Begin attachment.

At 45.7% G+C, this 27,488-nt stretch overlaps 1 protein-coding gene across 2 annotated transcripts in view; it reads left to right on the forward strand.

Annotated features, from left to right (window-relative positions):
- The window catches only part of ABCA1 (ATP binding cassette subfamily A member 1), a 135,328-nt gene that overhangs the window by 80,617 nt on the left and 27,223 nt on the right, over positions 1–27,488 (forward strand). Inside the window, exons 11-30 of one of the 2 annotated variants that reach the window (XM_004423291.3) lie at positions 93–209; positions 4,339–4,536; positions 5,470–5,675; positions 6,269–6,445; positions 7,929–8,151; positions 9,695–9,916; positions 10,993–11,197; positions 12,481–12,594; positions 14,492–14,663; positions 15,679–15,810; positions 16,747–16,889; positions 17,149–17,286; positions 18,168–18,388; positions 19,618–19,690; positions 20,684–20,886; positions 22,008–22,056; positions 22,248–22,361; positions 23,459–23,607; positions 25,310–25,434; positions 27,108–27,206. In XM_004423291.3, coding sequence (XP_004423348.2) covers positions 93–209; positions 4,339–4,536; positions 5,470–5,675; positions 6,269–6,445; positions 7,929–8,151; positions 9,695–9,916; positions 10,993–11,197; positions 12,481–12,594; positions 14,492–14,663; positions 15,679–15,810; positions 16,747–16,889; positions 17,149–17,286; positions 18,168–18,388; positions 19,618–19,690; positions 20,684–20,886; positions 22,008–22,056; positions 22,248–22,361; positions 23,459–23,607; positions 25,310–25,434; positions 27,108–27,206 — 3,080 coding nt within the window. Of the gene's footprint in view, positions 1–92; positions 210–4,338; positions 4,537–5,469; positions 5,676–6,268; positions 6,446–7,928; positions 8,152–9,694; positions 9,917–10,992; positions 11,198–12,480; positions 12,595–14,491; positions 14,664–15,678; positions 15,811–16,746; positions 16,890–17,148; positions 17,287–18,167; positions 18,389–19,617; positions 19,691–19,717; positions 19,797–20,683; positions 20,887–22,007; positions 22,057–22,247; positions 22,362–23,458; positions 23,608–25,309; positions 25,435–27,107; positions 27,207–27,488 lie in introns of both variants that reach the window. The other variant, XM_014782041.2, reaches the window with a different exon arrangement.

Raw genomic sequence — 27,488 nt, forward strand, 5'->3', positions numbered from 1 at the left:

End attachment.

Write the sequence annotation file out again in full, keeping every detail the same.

At 45.7% G+C, this 27,488-nt stretch overlaps 1 protein-coding gene across 2 annotated transcripts in view; it reads left to right on the forward strand.

Annotated features, from left to right (window-relative positions):
- The window catches only part of ABCA1 (ATP binding cassette subfamily A member 1), a 135,328-nt gene that overhangs the window by 80,617 nt on the left and 27,223 nt on the right, over positions 1–27,488 (forward strand). Inside the window, exons 11-30 of one of the 2 annotated variants that reach the window (XM_004423291.3) lie at positions 93–209; positions 4,339–4,536; positions 5,470–5,675; positions 6,269–6,445; positions 7,929–8,151; positions 9,695–9,916; positions 10,993–11,197; positions 12,481–12,594; positions 14,492–14,663; positions 15,679–15,810; positions 16,747–16,889; positions 17,149–17,286; positions 18,168–18,388; positions 19,618–19,690; positions 20,684–20,886; positions 22,008–22,056; positions 22,248–22,361; positions 23,459–23,607; positions 25,310–25,434; positions 27,108–27,206. In XM_004423291.3, coding sequence (XP_004423348.2) covers positions 93–209; positions 4,339–4,536; positions 5,470–5,675; positions 6,269–6,445; positions 7,929–8,151; positions 9,695–9,916; positions 10,993–11,197; positions 12,481–12,594; positions 14,492–14,663; positions 15,679–15,810; positions 16,747–16,889; positions 17,149–17,286; positions 18,168–18,388; positions 19,618–19,690; positions 20,684–20,886; positions 22,008–22,056; positions 22,248–22,361; positions 23,459–23,607; positions 25,310–25,434; positions 27,108–27,206 — 3,080 coding nt within the window. Of the gene's footprint in view, positions 1–92; positions 210–4,338; positions 4,537–5,469; positions 5,676–6,268; positions 6,446–7,928; positions 8,152–9,694; positions 9,917–10,992; positions 11,198–12,480; positions 12,595–14,491; positions 14,664–15,678; positions 15,811–16,746; positions 16,890–17,148; positions 17,287–18,167; positions 18,389–19,617; positions 19,691–19,717; positions 19,797–20,683; positions 20,887–22,007; positions 22,057–22,247; positions 22,362–23,458; positions 23,608–25,309; positions 25,435–27,107; positions 27,207–27,488 lie in introns of both variants that reach the window. The other variant, XM_014782041.2, reaches the window with a different exon arrangement.

Raw genomic sequence — 27,488 nt, forward strand, 5'->3', positions numbered from 1 at the left: